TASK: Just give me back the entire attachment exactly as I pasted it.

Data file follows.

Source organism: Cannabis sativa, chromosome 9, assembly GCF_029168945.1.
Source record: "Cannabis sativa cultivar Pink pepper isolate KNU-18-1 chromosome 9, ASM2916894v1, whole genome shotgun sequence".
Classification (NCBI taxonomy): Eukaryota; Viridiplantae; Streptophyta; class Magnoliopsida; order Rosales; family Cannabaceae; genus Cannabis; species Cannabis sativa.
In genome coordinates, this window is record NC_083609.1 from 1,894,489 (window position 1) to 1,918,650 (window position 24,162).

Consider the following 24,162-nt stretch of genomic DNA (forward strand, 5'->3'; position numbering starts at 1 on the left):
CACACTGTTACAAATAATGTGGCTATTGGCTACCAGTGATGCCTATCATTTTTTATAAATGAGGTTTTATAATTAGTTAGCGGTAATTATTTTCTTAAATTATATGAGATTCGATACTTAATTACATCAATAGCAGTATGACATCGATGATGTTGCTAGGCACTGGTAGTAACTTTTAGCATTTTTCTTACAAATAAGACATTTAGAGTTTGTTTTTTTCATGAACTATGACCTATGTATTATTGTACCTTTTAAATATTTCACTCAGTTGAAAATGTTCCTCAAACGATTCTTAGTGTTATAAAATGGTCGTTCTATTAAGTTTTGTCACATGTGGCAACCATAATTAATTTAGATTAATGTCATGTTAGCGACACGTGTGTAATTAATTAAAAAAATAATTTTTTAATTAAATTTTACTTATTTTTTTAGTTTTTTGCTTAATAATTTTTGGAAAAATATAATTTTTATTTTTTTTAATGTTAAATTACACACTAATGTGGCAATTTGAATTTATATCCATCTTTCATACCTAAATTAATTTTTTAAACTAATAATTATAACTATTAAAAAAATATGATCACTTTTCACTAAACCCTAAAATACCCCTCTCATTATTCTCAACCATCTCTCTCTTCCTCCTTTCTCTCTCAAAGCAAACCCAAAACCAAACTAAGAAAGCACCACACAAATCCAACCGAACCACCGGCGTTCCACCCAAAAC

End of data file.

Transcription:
Source organism: Cannabis sativa, chromosome 9, assembly GCF_029168945.1.
Source record: "Cannabis sativa cultivar Pink pepper isolate KNU-18-1 chromosome 9, ASM2916894v1, whole genome shotgun sequence".
Classification (NCBI taxonomy): Eukaryota; Viridiplantae; Streptophyta; class Magnoliopsida; order Rosales; family Cannabaceae; genus Cannabis; species Cannabis sativa.
In genome coordinates, this window is record NC_083609.1 from 1,894,489 (window position 1) to 1,918,650 (window position 24,162).

Consider the following 24,162-nt stretch of genomic DNA (forward strand, 5'->3'; position numbering starts at 1 on the left):
CACACTGTTACAAATAATGTGGCTATTGGCTACCAGTGATGCCTATCATTTTTTATAAATGAGGTTTTATAATTAGTTAGCGGTAATTATTTTCTTAAATTATATGAGATTCGATACTTAATTACATCAATAGCAGTATGACATCGATGATGTTGCTAGGCACTGGTAGTAACTTTTAGCATTTTTCTTACAAATAAGACATTTAGAGTTTGTTTTTTTCATGAACTATGACCTATGTATTATTGTACCTTTTAAATATTTCACTCAGTTGAAAATGTTCCTCAAACGATTCTTAGTGTTATAAAATGGTCGTTCTATTAAGTTTTGTCACATGTGGCAACCATAATTAATTTAGATTAATGTCATGTTAGCGACACGTGTGTAATTAATTAAAAAAATAATTTTTTAATTAAATTTTACTTATTTTTTTAGTTTTTTGCTTAATAATTTTTGGAAAAATATAATTTTTATTTTTTTTAATGTTAAATTACACACTAATGTGGCAATTTGAATTTATATCCATCTTTCATACCTAAATTAATTTTTTAAACTAATAATTATAACTATTAAAAAAATATGATCACTTTTCACTAAACCCTAAAATACCCCTCTCATTATTCTCAACCATCTCTCTCTTCCTCCTTTCTCTCTCAAAGCAAACCCAAAACCAAACTAAGAAAGCACCACACAAATCCAACCGAACCACCGGCGTTCCACCCAAAAC